The sequoias in the Remstal come from the so-called Wilhelma-Saat. King Wilhelm I of Württemberg (1816-1864) was a fan of these giant trees from North America and wanted to see them grow in his homeland. According to legend, he ordered “a lot” of seeds from the Americans. But his suppliers probably did not know the unit of measure and sent the king "a lot", so a lot of seeds. The trees should only be strewn in the Wilhelma, the king's zoological and botanical garden. But that's how the trees were distributed in the Stuttgart area. There was enough. :)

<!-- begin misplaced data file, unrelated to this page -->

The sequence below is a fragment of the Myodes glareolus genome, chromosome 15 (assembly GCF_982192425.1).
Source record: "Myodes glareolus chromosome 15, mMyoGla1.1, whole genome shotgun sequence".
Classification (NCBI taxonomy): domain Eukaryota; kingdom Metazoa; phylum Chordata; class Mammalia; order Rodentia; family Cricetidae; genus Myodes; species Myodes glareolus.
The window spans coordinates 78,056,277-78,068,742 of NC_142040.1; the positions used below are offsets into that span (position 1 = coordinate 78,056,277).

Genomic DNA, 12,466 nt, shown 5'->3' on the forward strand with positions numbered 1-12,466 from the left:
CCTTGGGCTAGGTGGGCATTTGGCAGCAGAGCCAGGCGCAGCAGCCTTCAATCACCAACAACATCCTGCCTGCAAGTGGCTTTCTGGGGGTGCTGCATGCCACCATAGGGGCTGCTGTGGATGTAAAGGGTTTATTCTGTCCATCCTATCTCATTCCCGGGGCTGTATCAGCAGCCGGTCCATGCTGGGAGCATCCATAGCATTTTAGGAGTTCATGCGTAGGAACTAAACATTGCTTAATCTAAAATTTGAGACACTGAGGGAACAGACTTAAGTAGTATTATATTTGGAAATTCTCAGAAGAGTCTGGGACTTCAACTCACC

April 26, 2020
The redwoods originate from the Wilhelmasaat of 1865 and were planted in 1868 on behalf of King William I. In 1997, according to the Forest Directorate Stuttgart, there were still 106 Wellingtonia from this sowing in their area. Impressive to see these giants in the middle of a normal forest.
December 30, 2016
Since the mid-19th century, redwoods in Central Europe have also been planted as (rare) park trees, mostly in spacious English landscaped gardens.
The cones of the giant sequoia trees open only after a forest fire. After many of the other competing plants are burned, the seeds can germinate undisturbed in the nutrient-rich ash layer. The giant sequoia can grow very old and grow enormously in width.
November 5, 2017
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